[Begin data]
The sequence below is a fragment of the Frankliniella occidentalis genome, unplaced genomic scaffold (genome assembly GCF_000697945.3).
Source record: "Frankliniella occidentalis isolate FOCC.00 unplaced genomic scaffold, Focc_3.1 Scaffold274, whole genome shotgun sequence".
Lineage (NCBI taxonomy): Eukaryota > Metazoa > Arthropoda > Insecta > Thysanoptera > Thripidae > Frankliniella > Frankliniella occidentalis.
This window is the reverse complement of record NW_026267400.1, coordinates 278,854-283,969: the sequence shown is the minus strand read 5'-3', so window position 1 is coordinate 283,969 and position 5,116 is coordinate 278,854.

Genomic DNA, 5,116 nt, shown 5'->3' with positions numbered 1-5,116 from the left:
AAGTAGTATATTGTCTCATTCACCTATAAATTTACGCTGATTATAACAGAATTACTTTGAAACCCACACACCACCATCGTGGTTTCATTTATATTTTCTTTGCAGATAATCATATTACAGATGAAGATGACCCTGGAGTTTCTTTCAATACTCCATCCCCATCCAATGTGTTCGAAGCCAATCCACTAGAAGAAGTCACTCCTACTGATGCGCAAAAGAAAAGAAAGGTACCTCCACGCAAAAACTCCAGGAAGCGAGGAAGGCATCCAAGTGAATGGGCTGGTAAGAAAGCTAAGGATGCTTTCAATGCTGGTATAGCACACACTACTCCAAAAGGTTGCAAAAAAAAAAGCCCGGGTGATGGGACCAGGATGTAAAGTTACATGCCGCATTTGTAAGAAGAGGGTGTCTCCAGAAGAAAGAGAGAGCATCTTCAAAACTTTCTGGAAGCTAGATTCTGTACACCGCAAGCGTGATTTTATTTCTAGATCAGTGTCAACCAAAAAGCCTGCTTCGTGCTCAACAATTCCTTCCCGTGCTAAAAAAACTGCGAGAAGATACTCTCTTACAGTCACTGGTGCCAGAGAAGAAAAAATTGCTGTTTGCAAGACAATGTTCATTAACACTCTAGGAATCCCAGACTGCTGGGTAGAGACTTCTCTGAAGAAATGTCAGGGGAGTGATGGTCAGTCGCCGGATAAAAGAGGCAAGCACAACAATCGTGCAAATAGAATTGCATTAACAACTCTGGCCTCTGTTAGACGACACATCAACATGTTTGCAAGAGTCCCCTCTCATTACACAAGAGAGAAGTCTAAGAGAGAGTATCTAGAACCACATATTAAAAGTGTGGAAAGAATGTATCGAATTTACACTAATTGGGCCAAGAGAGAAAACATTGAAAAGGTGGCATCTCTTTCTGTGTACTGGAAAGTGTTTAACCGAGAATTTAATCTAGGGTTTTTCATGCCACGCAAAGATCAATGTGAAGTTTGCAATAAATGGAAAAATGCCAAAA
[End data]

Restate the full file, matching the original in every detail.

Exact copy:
The sequence below is a fragment of the Frankliniella occidentalis genome, unplaced genomic scaffold (genome assembly GCF_000697945.3).
Source record: "Frankliniella occidentalis isolate FOCC.00 unplaced genomic scaffold, Focc_3.1 Scaffold274, whole genome shotgun sequence".
Lineage (NCBI taxonomy): Eukaryota > Metazoa > Arthropoda > Insecta > Thysanoptera > Thripidae > Frankliniella > Frankliniella occidentalis.
This window is the reverse complement of record NW_026267400.1, coordinates 278,854-283,969: the sequence shown is the minus strand read 5'-3', so window position 1 is coordinate 283,969 and position 5,116 is coordinate 278,854.

Genomic DNA, 5,116 nt, shown 5'->3' with positions numbered 1-5,116 from the left:
AAGTAGTATATTGTCTCATTCACCTATAAATTTACGCTGATTATAACAGAATTACTTTGAAACCCACACACCACCATCGTGGTTTCATTTATATTTTCTTTGCAGATAATCATATTACAGATGAAGATGACCCTGGAGTTTCTTTCAATACTCCATCCCCATCCAATGTGTTCGAAGCCAATCCACTAGAAGAAGTCACTCCTACTGATGCGCAAAAGAAAAGAAAGGTACCTCCACGCAAAAACTCCAGGAAGCGAGGAAGGCATCCAAGTGAATGGGCTGGTAAGAAAGCTAAGGATGCTTTCAATGCTGGTATAGCACACACTACTCCAAAAGGTTGCAAAAAAAAAAGCCCGGGTGATGGGACCAGGATGTAAAGTTACATGCCGCATTTGTAAGAAGAGGGTGTCTCCAGAAGAAAGAGAGAGCATCTTCAAAACTTTCTGGAAGCTAGATTCTGTACACCGCAAGCGTGATTTTATTTCTAGATCAGTGTCAACCAAAAAGCCTGCTTCGTGCTCAACAATTCCTTCCCGTGCTAAAAAAACTGCGAGAAGATACTCTCTTACAGTCACTGGTGCCAGAGAAGAAAAAATTGCTGTTTGCAAGACAATGTTCATTAACACTCTAGGAATCCCAGACTGCTGGGTAGAGACTTCTCTGAAGAAATGTCAGGGGAGTGATGGTCAGTCGCCGGATAAAAGAGGCAAGCACAACAATCGTGCAAATAGAATTGCATTAACAACTCTGGCCTCTGTTAGACGACACATCAACATGTTTGCAAGAGTCCCCTCTCATTACACAAGAGAGAAGTCTAAGAGAGAGTATCTAGAACCACATATTAAAAGTGTGGAAAGAATGTATCGAATTTACACTAATTGGGCCAAGAGAGAAAACATTGAAAAGGTGGCATCTCTTTCTGTGTACTGGAAAGTGTTTAACCGAGAATTTAATCTAGGGTTTTTCATGCCACGCAAAGATCAATGTGAAGTTTGCAATAAATGGAAAAATGCCAAAA